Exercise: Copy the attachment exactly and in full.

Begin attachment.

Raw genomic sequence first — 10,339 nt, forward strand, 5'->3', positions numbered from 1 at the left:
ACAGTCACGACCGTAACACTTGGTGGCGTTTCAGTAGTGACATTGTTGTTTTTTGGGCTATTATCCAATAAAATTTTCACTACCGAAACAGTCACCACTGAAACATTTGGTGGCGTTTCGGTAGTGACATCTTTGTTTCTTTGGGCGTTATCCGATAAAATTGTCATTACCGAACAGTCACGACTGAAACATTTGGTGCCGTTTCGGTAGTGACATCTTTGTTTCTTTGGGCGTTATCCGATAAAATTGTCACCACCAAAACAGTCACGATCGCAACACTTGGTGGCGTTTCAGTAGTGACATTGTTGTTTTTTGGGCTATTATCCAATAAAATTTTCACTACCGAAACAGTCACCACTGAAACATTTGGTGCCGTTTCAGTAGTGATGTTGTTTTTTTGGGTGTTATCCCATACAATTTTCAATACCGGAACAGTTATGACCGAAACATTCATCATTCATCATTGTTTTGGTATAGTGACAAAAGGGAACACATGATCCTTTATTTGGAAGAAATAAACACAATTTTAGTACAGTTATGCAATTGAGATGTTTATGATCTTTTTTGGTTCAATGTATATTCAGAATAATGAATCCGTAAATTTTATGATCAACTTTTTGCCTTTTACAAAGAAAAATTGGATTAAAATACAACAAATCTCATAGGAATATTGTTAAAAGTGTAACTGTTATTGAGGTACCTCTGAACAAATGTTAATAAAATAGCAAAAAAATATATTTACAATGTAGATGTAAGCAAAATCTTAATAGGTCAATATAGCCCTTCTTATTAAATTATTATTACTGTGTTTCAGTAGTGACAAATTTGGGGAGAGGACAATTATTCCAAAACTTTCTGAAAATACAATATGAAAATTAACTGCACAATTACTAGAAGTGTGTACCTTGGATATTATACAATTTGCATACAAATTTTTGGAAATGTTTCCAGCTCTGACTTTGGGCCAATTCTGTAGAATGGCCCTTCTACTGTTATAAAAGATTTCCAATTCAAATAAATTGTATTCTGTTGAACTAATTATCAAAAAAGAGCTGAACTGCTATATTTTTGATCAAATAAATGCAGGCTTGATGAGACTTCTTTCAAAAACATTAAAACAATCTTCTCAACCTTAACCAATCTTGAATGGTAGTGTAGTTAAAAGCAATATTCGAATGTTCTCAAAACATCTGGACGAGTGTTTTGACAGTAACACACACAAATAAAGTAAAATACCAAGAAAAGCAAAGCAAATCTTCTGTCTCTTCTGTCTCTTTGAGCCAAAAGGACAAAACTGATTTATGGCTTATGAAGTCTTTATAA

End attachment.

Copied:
Raw genomic sequence first — 10,339 nt, forward strand, 5'->3', positions numbered from 1 at the left:
ACAGTCACGACCGTAACACTTGGTGGCGTTTCAGTAGTGACATTGTTGTTTTTTGGGCTATTATCCAATAAAATTTTCACTACCGAAACAGTCACCACTGAAACATTTGGTGGCGTTTCGGTAGTGACATCTTTGTTTCTTTGGGCGTTATCCGATAAAATTGTCATTACCGAACAGTCACGACTGAAACATTTGGTGCCGTTTCGGTAGTGACATCTTTGTTTCTTTGGGCGTTATCCGATAAAATTGTCACCACCAAAACAGTCACGATCGCAACACTTGGTGGCGTTTCAGTAGTGACATTGTTGTTTTTTGGGCTATTATCCAATAAAATTTTCACTACCGAAACAGTCACCACTGAAACATTTGGTGCCGTTTCAGTAGTGATGTTGTTTTTTTGGGTGTTATCCCATACAATTTTCAATACCGGAACAGTTATGACCGAAACATTCATCATTCATCATTGTTTTGGTATAGTGACAAAAGGGAACACATGATCCTTTATTTGGAAGAAATAAACACAATTTTAGTACAGTTATGCAATTGAGATGTTTATGATCTTTTTTGGTTCAATGTATATTCAGAATAATGAATCCGTAAATTTTATGATCAACTTTTTGCCTTTTACAAAGAAAAATTGGATTAAAATACAACAAATCTCATAGGAATATTGTTAAAAGTGTAACTGTTATTGAGGTACCTCTGAACAAATGTTAATAAAATAGCAAAAAAATATATTTACAATGTAGATGTAAGCAAAATCTTAATAGGTCAATATAGCCCTTCTTATTAAATTATTATTACTGTGTTTCAGTAGTGACAAATTTGGGGAGAGGACAATTATTCCAAAACTTTCTGAAAATACAATATGAAAATTAACTGCACAATTACTAGAAGTGTGTACCTTGGATATTATACAATTTGCATACAAATTTTTGGAAATGTTTCCAGCTCTGACTTTGGGCCAATTCTGTAGAATGGCCCTTCTACTGTTATAAAAGATTTCCAATTCAAATAAATTGTATTCTGTTGAACTAATTATCAAAAAAGAGCTGAACTGCTATATTTTTGATCAAATAAATGCAGGCTTGATGAGACTTCTTTCAAAAACATTAAAACAATCTTCTCAACCTTAACCAATCTTGAATGGTAGTGTAGTTAAAAGCAATATTCGAATGTTCTCAAAACATCTGGACGAGTGTTTTGACAGTAACACACACAAATAAAGTAAAATACCAAGAAAAGCAAAGCAAATCTTCTGTCTCTTCTGTCTCTTTGAGCCAAAAGGACAAAACTGATTTATGGCTTATGAAGTCTTTATAA